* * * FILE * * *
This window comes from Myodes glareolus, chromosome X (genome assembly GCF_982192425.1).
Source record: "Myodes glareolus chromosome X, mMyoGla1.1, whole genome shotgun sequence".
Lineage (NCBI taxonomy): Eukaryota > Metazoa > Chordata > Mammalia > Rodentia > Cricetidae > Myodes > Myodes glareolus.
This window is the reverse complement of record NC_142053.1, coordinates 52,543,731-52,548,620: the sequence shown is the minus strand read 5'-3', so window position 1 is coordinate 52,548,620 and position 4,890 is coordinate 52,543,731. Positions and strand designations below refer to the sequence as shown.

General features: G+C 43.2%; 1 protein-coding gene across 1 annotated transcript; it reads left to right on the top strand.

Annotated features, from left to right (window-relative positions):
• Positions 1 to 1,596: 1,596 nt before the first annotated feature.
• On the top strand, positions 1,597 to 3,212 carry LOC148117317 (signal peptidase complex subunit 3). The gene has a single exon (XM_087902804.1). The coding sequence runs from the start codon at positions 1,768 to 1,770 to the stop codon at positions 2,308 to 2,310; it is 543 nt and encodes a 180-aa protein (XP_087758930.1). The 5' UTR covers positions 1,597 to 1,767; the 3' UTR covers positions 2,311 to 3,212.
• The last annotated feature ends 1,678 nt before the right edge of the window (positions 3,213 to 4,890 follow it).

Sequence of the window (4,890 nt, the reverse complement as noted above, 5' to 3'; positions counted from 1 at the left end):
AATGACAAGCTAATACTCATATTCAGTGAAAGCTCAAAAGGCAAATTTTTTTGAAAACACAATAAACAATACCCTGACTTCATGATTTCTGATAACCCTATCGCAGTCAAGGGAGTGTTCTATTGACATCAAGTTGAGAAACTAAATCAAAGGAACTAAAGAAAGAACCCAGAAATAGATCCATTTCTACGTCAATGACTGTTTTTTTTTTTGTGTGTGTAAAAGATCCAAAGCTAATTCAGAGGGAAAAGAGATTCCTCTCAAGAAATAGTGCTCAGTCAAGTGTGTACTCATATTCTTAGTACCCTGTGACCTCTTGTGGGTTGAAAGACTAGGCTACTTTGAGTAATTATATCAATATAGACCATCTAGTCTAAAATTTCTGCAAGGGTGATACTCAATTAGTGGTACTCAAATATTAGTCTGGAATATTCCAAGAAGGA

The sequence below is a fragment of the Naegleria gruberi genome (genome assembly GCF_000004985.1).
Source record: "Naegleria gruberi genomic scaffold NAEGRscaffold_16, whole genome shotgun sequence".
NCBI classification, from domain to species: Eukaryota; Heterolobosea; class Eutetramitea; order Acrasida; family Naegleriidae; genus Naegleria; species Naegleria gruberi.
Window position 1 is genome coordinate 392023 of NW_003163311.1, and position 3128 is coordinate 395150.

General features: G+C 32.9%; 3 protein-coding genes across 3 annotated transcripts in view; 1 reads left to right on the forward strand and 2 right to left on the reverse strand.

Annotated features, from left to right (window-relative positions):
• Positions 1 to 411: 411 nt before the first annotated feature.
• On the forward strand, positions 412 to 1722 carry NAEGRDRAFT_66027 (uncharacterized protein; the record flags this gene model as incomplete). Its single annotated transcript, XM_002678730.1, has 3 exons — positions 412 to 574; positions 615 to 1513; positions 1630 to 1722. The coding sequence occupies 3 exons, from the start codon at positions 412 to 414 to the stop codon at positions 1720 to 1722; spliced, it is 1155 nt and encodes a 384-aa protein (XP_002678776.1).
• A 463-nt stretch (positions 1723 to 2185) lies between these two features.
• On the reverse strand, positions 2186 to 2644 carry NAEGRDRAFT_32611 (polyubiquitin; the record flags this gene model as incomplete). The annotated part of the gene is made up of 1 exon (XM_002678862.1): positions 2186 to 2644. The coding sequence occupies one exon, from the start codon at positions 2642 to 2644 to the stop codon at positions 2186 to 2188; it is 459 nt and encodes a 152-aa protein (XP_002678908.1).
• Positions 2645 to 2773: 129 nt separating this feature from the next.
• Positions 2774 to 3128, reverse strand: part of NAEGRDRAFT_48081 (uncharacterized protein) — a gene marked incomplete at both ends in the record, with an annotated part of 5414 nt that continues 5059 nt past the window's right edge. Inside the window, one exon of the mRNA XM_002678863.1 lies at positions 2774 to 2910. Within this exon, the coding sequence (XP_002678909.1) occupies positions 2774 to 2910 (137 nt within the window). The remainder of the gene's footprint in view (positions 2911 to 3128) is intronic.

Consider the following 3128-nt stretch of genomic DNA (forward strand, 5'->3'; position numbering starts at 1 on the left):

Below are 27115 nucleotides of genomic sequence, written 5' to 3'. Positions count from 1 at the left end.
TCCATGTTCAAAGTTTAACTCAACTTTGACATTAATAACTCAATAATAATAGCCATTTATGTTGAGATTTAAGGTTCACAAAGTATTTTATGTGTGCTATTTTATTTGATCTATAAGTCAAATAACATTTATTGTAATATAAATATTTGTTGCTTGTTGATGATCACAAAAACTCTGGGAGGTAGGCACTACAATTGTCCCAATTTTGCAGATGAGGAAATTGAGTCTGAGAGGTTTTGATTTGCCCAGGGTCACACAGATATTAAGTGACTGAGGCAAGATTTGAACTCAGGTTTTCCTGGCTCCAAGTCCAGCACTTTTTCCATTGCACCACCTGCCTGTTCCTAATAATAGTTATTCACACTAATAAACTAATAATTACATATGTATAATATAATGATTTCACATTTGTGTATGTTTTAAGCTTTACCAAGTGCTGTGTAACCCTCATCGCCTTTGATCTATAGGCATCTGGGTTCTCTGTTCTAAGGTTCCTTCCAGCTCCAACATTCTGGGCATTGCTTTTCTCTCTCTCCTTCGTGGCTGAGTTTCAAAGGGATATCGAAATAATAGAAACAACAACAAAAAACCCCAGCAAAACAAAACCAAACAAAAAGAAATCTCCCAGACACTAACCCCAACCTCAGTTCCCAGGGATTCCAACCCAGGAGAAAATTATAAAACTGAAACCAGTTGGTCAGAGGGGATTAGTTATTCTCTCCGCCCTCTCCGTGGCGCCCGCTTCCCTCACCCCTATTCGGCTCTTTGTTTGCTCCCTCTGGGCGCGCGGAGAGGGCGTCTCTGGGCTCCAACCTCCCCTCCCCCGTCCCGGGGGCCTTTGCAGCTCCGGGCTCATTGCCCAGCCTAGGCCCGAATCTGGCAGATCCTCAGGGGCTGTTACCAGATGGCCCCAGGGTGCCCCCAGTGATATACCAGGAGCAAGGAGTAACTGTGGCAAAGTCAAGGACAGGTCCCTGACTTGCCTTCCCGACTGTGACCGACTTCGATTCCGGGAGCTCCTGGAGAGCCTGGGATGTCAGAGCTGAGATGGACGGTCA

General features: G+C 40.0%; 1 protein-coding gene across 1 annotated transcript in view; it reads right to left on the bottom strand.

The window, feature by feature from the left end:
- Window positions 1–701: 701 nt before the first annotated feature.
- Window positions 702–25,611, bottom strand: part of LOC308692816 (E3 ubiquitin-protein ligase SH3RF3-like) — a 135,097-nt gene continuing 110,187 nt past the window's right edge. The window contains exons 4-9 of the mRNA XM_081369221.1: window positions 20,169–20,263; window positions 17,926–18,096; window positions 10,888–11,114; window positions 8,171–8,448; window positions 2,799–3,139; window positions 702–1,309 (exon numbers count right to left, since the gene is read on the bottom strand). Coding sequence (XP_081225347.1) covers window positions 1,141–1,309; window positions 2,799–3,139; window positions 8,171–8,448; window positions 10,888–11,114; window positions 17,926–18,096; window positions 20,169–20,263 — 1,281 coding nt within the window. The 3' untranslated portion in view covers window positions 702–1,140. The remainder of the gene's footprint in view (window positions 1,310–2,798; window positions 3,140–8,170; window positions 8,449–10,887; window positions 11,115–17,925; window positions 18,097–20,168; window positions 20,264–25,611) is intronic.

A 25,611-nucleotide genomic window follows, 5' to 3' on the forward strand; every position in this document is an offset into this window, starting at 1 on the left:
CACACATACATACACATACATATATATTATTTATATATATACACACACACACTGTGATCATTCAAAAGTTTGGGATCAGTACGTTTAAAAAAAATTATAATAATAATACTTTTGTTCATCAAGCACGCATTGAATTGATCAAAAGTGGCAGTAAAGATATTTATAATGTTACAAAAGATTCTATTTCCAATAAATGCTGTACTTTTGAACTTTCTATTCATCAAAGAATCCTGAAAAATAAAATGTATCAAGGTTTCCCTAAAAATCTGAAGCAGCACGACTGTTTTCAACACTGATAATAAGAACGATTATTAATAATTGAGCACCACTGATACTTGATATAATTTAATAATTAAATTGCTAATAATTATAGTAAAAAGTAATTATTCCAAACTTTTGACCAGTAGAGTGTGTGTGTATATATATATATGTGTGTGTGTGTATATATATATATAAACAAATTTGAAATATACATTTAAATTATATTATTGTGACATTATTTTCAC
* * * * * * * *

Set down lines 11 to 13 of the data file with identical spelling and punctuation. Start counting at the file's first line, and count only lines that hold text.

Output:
AATGACAAGCTAATACTCATATTCAGTGAAAGCTCAAAAGGCAAATTTTTTTGAAAACACAATAAACAATACCCTGACTTCATGATTTCTGATAACCCTATCGCAGTCAAGGGAGTGTTCTATTGACATCAAGTTGAGAAACTAAATCAAAGGAACTAAAGAAAGAACCCAGAAATAGATCCATTTCTACGTCAATGACTGTTTTTTTTTTTGTGTGTGTAAAAGATCCAAAGCTAATTCAGAGGGAAAAGAGATTCCTCTCAAGAAATAGTGCTCAGTCAAGTGTGTACTCATATTCTTAGTACCCTGTGACCTCTTGTGGGTTGAAAGACTAGGCTACTTTGAGTAATTATATCAATATAGACCATCTAGTCTAAAATTTCTGCAAGGGTGATACTCAATTAGTGGTACTCAAATATTAGTCTGGAATATTCCAAGAAGGA

The sequence below is a fragment of the Naegleria gruberi genome (genome assembly GCF_000004985.1).
Source record: "Naegleria gruberi genomic scaffold NAEGRscaffold_16, whole genome shotgun sequence".